EHS Management, Reporting

Proposed Amendments for CBI Claims Under TSCA

The EPA published a proposed rule on May 12, 2022, for new and amended requirements to tighten regulations regarding how confidential business information (CBI) claims are submitted, assessed, reviewed, and treated by the Agency under the Toxic Substances Control Act (TSCA).

“The proposed rule includes new and amended requirements that, if finalized, would increase transparency, modernize reporting and review procedures, and ensure consistency with the 2016 amendments to TSCA,” states an EPA press release. “In addition to providing increased clarity for TSCA submitters, the changes in this proposed rule are expected to allow EPA to review and make determinations on CBI claims more efficiently, meeting the statutory review deadline in TSCA and more promptly making required notifications to submitters of claims.”

In the past, the Agency has received many CBI claims that were overly broad, which hampered its ability to properly evaluate potential hazards and risks associated with chemicals.

The proposed rule includes the following.

Provisions to increase transparency

  • Changes to better ensure that the existence and scope of a CBI claim are clear and limited to information the submitter views as confidential.
  • A provision to address inappropriate or overly broad CBI claims in public copies of TSCA submissions, especially health- and safety-related information, that specifies a process for the submitter to promptly correct those issues early in the CBI review and that the EPA would promptly deny any remaining inappropriate claims. These changes are expected to remove ambiguity about the scope or validity of claims, permitting more rapid review of valid CBI claims and public access to non-CBI information.
  • Expanded requirements for electronic reporting and uniform requirements to provide publicly releasable copies of certain documents like scientific studies, both of which would make more data available to the public more quickly.
  • Requirements for electronic communication and maintaining current and accurate contact information will ensure more prompt delivery of required notices to submitters of CBI claims, thereby permitting the EPA to make information for which CBI claims have been withdrawn, denied, or expired available to the public more quickly.

Provisions to modernize CBI procedures and ensure consistency with amended TSCA

  • Clear and uniform guidance on requirements for assertion and maintenance of CBI claims, including a standard set of substantiation questions used to support a CBI claim.
  • Requirements for electronic reporting of virtually all CBI claims, with enhancements to reporting tools that will prevent or mitigate common procedural errors the EPA has observed to:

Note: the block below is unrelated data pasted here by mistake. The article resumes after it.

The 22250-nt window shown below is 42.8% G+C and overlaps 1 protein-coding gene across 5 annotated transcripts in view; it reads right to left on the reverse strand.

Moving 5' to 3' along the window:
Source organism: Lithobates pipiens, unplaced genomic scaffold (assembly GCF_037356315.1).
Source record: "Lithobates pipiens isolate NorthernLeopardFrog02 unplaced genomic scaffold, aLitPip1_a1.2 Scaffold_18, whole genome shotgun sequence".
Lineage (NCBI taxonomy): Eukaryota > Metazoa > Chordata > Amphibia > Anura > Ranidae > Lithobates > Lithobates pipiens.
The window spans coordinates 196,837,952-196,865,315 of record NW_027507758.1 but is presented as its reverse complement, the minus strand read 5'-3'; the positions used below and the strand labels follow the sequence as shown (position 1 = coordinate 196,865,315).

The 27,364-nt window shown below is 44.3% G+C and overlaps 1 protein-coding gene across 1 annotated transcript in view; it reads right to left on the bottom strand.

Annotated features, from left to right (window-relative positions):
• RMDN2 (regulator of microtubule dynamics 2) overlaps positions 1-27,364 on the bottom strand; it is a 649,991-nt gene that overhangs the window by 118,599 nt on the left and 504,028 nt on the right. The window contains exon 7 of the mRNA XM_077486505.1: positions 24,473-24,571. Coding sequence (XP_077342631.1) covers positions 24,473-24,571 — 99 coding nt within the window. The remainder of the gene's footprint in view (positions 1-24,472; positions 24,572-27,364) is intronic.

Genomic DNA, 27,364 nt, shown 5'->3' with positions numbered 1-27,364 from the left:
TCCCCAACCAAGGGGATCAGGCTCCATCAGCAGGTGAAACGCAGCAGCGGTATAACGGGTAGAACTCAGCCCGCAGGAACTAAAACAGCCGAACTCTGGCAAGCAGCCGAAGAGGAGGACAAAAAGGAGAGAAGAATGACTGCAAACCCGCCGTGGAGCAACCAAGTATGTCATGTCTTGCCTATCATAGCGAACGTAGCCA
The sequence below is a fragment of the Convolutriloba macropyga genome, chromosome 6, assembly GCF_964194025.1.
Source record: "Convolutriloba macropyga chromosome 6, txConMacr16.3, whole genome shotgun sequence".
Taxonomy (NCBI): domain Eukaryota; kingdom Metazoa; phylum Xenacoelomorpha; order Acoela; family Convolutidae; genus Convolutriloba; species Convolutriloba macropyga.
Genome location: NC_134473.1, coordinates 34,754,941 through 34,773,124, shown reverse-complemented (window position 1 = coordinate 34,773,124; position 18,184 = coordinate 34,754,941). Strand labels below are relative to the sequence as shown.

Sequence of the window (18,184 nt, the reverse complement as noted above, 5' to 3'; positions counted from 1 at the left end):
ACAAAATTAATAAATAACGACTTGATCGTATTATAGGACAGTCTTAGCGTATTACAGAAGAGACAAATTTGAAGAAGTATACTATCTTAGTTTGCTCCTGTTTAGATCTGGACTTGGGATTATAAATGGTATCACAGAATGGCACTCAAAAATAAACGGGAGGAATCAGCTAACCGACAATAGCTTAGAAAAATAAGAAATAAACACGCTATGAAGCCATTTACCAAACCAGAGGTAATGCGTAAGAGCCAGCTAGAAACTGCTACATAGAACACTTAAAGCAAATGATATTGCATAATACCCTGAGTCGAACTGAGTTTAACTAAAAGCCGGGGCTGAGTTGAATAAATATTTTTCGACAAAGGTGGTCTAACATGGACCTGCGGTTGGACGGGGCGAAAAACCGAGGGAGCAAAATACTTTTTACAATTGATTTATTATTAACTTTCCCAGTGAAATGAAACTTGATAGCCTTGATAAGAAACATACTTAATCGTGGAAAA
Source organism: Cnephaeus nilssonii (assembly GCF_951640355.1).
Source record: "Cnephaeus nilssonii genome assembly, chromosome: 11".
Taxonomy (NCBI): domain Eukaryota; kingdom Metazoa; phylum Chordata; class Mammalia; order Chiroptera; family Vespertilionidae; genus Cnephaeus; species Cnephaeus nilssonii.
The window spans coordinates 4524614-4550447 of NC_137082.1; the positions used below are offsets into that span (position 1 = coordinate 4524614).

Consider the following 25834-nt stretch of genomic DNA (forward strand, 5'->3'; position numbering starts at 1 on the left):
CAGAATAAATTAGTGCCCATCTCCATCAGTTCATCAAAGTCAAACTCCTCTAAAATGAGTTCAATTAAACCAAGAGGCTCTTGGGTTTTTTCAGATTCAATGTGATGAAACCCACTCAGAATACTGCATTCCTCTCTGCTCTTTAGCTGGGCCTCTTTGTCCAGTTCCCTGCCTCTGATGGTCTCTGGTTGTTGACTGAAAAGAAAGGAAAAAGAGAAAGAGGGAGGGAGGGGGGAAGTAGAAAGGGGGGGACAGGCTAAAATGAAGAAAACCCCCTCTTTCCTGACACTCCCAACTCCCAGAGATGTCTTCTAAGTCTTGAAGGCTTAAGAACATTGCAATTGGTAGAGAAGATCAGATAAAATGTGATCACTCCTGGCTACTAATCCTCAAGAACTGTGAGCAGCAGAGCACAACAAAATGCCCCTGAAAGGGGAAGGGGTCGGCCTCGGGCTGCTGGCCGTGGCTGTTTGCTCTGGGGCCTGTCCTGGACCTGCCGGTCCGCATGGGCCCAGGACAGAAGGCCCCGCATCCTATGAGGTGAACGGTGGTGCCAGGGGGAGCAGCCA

• Better ensure procedural requirements for asserting a claim are met (with built-in certification and validation features for substantiation and generic names).
    • Better and more narrowly articulate the confidential information that is being claimed.
    • Clarify CBI provisions that apply to individual data elements, such as where CBI claims are not permitted or where upfront CBI substantiation is not required to support a claim.
  • Establishment of a new section of the TSCA regulations to consolidate and standardize how TSCA CBI claims must be asserted and substantiated.
  • Requirements that health and safety information be submitted using an appropriate Organization for Economic Co-operation and Development (OECD) Harmonized Template (when available), a format that will allow data to be more readily used and shared within the Agency while allowing submitters to indicate CBI claims more clearly for EPA consideration.

Public comments will be accepted on the proposed rule until July 11, 2022, under docket # EPA-HQ-OPPT-2021-0419.

The EPA is requesting comments on all aspects of the proposed rule and specific comments regarding:

  • “Options for addressing, minimizing, or eliminating conflict between provisions under different statutes regarding confidentiality, disclosure, and treatment of information, including but not limited to alternative statutory interpretations, principles that should govern the resolution of conflicts, and options for resolving specific conflicts.
  • Whether the proposed approach appropriately balances transparency under TSCA while also ensuring appropriate protections for information obtained initially under another statute consistent with the assurance of privacy implicitly or explicitly provided by the government when such information is obtained.
  • The proposed scope of the rulemaking, particularly that information originally obtained without the use of a TSCA authority is nevertheless obtained under TSCA if the Agency has the authority to collect the information and it was used for a TSCA purpose.
  • Whether EPA needs to exercise its TSCA authority or invoke its TSCA authority in the original information collection in order for information to be covered by TSCA section 14.
  • The proposed treatment of information that was originally submitted under another statute, as well as the alternatives identified.
  • Comments on how studies that were originally submitted under FIFRA should be treated under the TSCA regulations.
  • Comments on whether and, if so, how the term ‘TSCA submission’ should be defined in proposed section 703.3.”